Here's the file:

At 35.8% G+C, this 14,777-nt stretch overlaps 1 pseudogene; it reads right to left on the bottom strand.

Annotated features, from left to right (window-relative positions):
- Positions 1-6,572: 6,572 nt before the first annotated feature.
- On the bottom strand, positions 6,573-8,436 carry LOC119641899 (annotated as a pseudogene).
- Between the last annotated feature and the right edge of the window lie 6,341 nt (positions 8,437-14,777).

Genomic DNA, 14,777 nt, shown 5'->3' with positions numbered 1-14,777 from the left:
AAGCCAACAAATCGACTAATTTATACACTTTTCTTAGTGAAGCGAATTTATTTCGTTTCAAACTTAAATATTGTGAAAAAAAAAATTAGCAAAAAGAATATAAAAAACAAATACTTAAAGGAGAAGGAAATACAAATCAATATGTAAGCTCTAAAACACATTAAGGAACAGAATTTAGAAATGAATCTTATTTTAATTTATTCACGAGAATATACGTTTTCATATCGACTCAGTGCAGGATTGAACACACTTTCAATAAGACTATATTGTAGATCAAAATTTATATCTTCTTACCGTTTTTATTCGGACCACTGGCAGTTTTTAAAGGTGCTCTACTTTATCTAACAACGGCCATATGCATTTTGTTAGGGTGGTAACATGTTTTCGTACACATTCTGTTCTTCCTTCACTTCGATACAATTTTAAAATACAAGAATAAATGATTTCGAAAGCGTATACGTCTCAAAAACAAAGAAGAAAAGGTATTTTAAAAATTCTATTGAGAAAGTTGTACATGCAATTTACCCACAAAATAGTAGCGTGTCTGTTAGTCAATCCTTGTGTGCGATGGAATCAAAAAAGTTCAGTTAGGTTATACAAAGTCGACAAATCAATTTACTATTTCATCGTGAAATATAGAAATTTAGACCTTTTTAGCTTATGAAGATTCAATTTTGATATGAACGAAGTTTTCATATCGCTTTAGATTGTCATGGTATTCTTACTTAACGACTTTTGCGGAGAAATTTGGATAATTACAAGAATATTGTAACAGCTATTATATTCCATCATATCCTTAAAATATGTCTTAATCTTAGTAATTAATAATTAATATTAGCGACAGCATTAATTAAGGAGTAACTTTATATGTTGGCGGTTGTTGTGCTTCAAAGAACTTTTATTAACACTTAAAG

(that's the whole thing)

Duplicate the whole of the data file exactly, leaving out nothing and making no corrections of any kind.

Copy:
At 35.8% G+C, this 14,777-nt stretch overlaps 1 pseudogene; it reads right to left on the bottom strand.

Annotated features, from left to right (window-relative positions):
- Positions 1-6,572: 6,572 nt before the first annotated feature.
- On the bottom strand, positions 6,573-8,436 carry LOC119641899 (annotated as a pseudogene).
- Between the last annotated feature and the right edge of the window lie 6,341 nt (positions 8,437-14,777).

Genomic DNA, 14,777 nt, shown 5'->3' with positions numbered 1-14,777 from the left:
AAGCCAACAAATCGACTAATTTATACACTTTTCTTAGTGAAGCGAATTTATTTCGTTTCAAACTTAAATATTGTGAAAAAAAAAATTAGCAAAAAGAATATAAAAAACAAATACTTAAAGGAGAAGGAAATACAAATCAATATGTAAGCTCTAAAACACATTAAGGAACAGAATTTAGAAATGAATCTTATTTTAATTTATTCACGAGAATATACGTTTTCATATCGACTCAGTGCAGGATTGAACACACTTTCAATAAGACTATATTGTAGATCAAAATTTATATCTTCTTACCGTTTTTATTCGGACCACTGGCAGTTTTTAAAGGTGCTCTACTTTATCTAACAACGGCCATATGCATTTTGTTAGGGTGGTAACATGTTTTCGTACACATTCTGTTCTTCCTTCACTTCGATACAATTTTAAAATACAAGAATAAATGATTTCGAAAGCGTATACGTCTCAAAAACAAAGAAGAAAAGGTATTTTAAAAATTCTATTGAGAAAGTTGTACATGCAATTTACCCACAAAATAGTAGCGTGTCTGTTAGTCAATCCTTGTGTGCGATGGAATCAAAAAAGTTCAGTTAGGTTATACAAAGTCGACAAATCAATTTACTATTTCATCGTGAAATATAGAAATTTAGACCTTTTTAGCTTATGAAGATTCAATTTTGATATGAACGAAGTTTTCATATCGCTTTAGATTGTCATGGTATTCTTACTTAACGACTTTTGCGGAGAAATTTGGATAATTACAAGAATATTGTAACAGCTATTATATTCCATCATATCCTTAAAATATGTCTTAATCTTAGTAATTAATAATTAATATTAGCGACAGCATTAATTAAGGAGTAACTTTATATGTTGGCGGTTGTTGTGCTTCAAAGAACTTTTATTAACACTTAAAG